Isolated primary human visceral fat cells release more angiotensin II than subcutaneous adipocytes
(English)Manuscript (preprint) (Other academic)
Background. Visceral obesity relates strongly to the metabolic syndrome and hence to hypertension. Although a local renin-angiotensin-system (RAS) in fat tissue is known, very few studies have dealt with RAS in isolated primary human fat cells, in particular from the visceral compartment.
Methods. Measurement of angiotensin II (Ang II) in medium from isolated primary human fat cells from visceral and subcutaneous adipose tissues and analyses of RAS-components in human fat cells and fat tissues.
Results. Primary human fat cells from omental adipose tissue produced more Ang II than subcutaneous cells. Treatment with insulin did not affect Ang II production and body-massindex of the fat-donors was unrelated to Ang II production. The PPAR gamma agonist rosiglitazone inhibited Ang II production in both types of isolated fat cells while addition of the Ang II receptor antagonist eprosartan inhibited the production in only subcutaneous fat cells. Addition of 50 or 200 nM of Ang II inhibited the PPAR gamma response elementactivity (PPRE-activity) in visceral, but not in the subcutaneous adipocytes.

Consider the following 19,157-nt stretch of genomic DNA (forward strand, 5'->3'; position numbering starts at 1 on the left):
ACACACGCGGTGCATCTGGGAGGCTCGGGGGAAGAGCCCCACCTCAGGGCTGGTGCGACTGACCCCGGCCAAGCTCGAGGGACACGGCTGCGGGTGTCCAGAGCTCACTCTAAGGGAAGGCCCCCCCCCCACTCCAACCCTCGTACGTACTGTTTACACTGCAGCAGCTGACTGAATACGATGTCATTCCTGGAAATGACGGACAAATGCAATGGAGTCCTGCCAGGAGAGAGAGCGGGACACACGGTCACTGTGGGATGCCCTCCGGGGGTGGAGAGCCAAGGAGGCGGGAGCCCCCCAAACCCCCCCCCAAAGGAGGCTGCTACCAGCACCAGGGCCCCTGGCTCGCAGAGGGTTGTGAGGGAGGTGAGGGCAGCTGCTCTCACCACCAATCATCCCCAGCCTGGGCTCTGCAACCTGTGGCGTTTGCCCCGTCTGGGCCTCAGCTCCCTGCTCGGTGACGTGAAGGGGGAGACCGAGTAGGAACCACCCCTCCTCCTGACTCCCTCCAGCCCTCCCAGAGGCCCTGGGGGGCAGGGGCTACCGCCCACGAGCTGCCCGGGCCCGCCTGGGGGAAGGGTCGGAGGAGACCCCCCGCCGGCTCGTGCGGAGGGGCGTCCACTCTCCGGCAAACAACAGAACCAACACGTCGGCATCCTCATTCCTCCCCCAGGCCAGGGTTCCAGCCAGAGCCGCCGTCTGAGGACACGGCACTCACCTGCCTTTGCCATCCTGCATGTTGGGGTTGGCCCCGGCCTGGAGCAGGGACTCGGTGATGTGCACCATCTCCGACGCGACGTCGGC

Conclusions. Since high PPRE-activity induced by rosiglitazone inhibited the Ang II production, it is possible that reduced PPRE-activity in the visceral human fat cells, demonstrated by us earlier, can explain the comparatively high Ang II production in these cells. This could form the basis for a local paracrine viscous circle in visceral fat where low PPRE-activity increases Ang II production that is further enhanced by Ang II-mediated inhibition of PPRE-activity which ultimately leads to high concentrations of Ang II in human adipose tissue.
Fat cells, angiotensin II, human, insulin, peroxisome proliferator activated receptor gamma
Medical and Health Sciences
IdentifiersURN: urn:nbn:se:liu:diva-19167OAI: oai:DiVA.org:liu-19167DiVA: diva2:223498